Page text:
Also, it’s about voice. Recognizing the survivor voice, or recognizing the voice of those who are in oppression. A lot of times the storytellers, especially for me being an American working in the NGO world internationally, use this term, “I’m the voice for the voiceless.” I don’t think there’s anything necessarily wrong with saying “we are being a voice for the voiceless” but I wonder if we shifted that to being a voice with the voiceless. Then again we’re not trying to take the voices from them, but we’re allowing them to share their story in the way they want to and partnering together, advocating together with their voices, and sharing their story that way. I think that’s more empowering than trying to tell it on their behalf.

TFS: Do you find shifting the language like this helps put the responsibility in a more correct place?

NL: I think it allows them to realize that even though certain words of negativity and shame has been placed upon them, that is not what defines them. One of my very first survivors that I started working with when she started going to school, getting her own sense of autonomy working in the NGO field, said something to me that I’ll always remember: “I’m no longer a victim, I’m a survivor. As a survivor, what I want to do is commit my life to helping other women lead.” I feel like for a lot of survivors, as they enter in the sense of empowerment and autonomy, their sense of being a survivor goes beyond them. That’s the shift from victim into survivor, survivor into leader.

I think that dynamic is really important, so that if they can early on view themselves not as victim but as survivor, or not as a victim but as a leader,that transition would accelerate a bit more, or they can see themselves in the state that they want to become a lot sooner, and they can always draw on that as the sense of hope for themselves.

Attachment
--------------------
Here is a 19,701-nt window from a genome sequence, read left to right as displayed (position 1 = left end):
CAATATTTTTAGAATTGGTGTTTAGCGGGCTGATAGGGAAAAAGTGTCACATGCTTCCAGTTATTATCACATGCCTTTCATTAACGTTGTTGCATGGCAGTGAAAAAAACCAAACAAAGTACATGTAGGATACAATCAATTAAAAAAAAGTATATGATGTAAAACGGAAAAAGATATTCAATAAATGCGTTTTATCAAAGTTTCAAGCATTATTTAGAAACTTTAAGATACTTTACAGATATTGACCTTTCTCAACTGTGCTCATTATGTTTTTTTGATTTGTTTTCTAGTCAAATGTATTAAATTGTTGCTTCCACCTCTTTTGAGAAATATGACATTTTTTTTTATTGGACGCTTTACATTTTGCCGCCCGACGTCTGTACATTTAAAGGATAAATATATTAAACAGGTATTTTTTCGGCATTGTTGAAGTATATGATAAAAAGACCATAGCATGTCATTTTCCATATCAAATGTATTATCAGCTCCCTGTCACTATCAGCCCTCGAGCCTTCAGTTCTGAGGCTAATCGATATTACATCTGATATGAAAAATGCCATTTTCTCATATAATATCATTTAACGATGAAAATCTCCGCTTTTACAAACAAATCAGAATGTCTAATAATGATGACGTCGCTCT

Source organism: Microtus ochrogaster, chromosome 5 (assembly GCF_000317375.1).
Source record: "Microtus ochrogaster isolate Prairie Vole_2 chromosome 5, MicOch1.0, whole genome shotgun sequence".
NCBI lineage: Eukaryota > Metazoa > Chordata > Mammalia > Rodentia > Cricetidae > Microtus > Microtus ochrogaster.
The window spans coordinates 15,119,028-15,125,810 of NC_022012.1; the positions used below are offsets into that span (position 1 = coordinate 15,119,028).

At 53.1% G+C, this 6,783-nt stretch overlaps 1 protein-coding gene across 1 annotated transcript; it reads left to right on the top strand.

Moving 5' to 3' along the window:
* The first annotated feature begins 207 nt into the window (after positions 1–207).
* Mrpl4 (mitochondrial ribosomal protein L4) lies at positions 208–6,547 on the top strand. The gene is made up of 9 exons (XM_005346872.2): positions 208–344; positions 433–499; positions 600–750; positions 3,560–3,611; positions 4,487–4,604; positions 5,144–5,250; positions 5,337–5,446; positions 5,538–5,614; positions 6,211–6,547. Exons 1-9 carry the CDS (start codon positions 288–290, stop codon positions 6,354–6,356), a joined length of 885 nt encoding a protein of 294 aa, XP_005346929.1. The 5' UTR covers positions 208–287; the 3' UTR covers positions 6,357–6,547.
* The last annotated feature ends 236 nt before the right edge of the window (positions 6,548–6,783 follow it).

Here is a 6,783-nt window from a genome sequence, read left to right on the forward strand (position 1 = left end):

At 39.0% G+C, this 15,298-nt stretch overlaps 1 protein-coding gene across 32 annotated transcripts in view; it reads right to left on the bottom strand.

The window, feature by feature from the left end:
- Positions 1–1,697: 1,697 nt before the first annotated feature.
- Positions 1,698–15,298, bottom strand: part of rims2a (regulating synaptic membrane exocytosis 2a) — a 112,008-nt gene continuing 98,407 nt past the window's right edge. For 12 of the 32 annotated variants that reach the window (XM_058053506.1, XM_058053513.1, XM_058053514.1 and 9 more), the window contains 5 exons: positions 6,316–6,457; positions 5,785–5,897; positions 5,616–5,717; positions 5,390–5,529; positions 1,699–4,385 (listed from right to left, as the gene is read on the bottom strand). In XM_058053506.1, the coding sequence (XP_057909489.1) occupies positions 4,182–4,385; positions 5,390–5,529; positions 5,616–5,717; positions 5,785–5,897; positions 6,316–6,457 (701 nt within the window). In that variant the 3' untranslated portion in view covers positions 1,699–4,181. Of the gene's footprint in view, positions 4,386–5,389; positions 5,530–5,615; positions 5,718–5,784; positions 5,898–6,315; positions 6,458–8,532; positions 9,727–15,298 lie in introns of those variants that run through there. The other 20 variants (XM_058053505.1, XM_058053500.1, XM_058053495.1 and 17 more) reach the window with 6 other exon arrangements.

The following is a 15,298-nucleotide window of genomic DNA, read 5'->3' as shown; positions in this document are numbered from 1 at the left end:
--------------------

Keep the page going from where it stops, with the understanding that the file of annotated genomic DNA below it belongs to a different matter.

TFS: Have there been any stories of transformation that have truly grabbed you and stayed with you?

NL: One of my girls when I first met her, she was 17 years old and she could not speak. Literally. She came for an interview to assess if she’d be a good fit for our scholarship program. When she came, she came with her mother, and every question that I would direct at her, she would not say a word, her mother would answer for her. Every time I would look at her and ask her what she wanted to become, no answer, her mother would answer on her behalf, and she could not look me in the eye.

In our programs, we began to educate her, we got her through high school and then she went to university, and it was in her very first year in university that she began to speak because all her life, people in the slum told her, “You’re not even going to finish 8th grade. You’re going to die on the streets like all the other children because you’re not worth anything.” So for her to get to university was such a big milestone. And not only getting to university, but after her first semester she was at the top of her class. That made her wonder, “what else can I do with my life if everything that everyone has ever told me was a lie? What can I now do?” Believing in the possibility of doing something beyond what the oppression around her was feeding her, is when she began to regain her sense of identity, and that’s when she told us her story.

When she was 13 years old, her friend invited her to a party which was actually a setup, and at that party she was gang-raped. After that, when she turned 14, there was post-election violence here in Kenya, and during the post-election violence, a gang of opposition tribe broke into her house and gang-raped her and her friend. After that, she noticed that she was pregnant. So she aborted the pregnancy. In Kenya, abortions are illegal, and so she did it undercover, under the table, almost died through the pregnancy. A couple of weeks later, she got super, super sick, so she went back to the hospital, and realized that she was carrying twins, so the abortion aborted one child but the other was still stuck in her womb. After that fetus was removed, she was tricked into working in prostitution. She worked in prostitution from 8th grade into high school, to pay for her school fees, pay for her mom’s medication, and also to pay for the tuition for two of her nieces that were abandoned by AIDS. So she was working in prostitution, doing whatever she could to ensure that she went to school, her mom was taken care of, and making sure her nieces were also going to school. So by the time she got to me, of course she didn’t trust anyone. But of course I didn’t know that at the time.